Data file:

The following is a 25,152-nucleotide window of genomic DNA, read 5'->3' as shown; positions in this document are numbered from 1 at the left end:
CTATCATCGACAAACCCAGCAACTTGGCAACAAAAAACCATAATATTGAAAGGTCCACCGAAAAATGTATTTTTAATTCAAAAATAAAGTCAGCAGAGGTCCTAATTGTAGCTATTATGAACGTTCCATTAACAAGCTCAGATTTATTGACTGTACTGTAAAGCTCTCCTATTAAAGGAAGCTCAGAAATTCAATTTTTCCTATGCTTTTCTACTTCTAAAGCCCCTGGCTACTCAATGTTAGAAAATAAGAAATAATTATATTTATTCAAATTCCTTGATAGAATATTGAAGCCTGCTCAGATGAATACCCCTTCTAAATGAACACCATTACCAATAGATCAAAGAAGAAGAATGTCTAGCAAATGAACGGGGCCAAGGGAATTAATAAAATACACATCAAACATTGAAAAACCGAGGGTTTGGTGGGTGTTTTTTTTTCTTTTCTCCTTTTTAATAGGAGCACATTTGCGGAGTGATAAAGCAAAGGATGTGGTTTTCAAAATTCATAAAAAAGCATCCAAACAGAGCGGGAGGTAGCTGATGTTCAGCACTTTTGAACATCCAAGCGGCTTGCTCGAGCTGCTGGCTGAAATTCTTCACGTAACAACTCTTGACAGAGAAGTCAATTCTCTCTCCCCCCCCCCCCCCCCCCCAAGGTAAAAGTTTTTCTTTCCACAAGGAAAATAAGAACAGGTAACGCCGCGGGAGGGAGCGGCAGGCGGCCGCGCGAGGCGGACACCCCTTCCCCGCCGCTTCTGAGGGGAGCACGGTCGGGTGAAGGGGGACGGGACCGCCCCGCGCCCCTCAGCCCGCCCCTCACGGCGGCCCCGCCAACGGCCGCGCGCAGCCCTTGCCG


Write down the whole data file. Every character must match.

The following is a 25,152-nucleotide window of genomic DNA, read 5'->3' as shown; positions in this document are numbered from 1 at the left end:
CTATCATCGACAAACCCAGCAACTTGGCAACAAAAAACCATAATATTGAAAGGTCCACCGAAAAATGTATTTTTAATTCAAAAATAAAGTCAGCAGAGGTCCTAATTGTAGCTATTATGAACGTTCCATTAACAAGCTCAGATTTATTGACTGTACTGTAAAGCTCTCCTATTAAAGGAAGCTCAGAAATTCAATTTTTCCTATGCTTTTCTACTTCTAAAGCCCCTGGCTACTCAATGTTAGAAAATAAGAAATAATTATATTTATTCAAATTCCTTGATAGAATATTGAAGCCTGCTCAGATGAATACCCCTTCTAAATGAACACCATTACCAATAGATCAAAGAAGAAGAATGTCTAGCAAATGAACGGGGCCAAGGGAATTAATAAAATACACATCAAACATTGAAAAACCGAGGGTTTGGTGGGTGTTTTTTTTTCTTTTCTCCTTTTTAATAGGAGCACATTTGCGGAGTGATAAAGCAAAGGATGTGGTTTTCAAAATTCATAAAAAAGCATCCAAACAGAGCGGGAGGTAGCTGATGTTCAGCACTTTTGAACATCCAAGCGGCTTGCTCGAGCTGCTGGCTGAAATTCTTCACGTAACAACTCTTGACAGAGAAGTCAATTCTCTCTCCCCCCCCCCCCCCCCCCCAAGGTAAAAGTTTTTCTTTCCACAAGGAAAATAAGAACAGGTAACGCCGCGGGAGGGAGCGGCAGGCGGCCGCGCGAGGCGGACACCCCTTCCCCGCCGCTTCTGAGGGGAGCACGGTCGGGTGAAGGGGGACGGGACCGCCCCGCGCCCCTCAGCCCGCCCCTCACGGCGGCCCCGCCAACGGCCGCGCGCAGCCCTTGCCG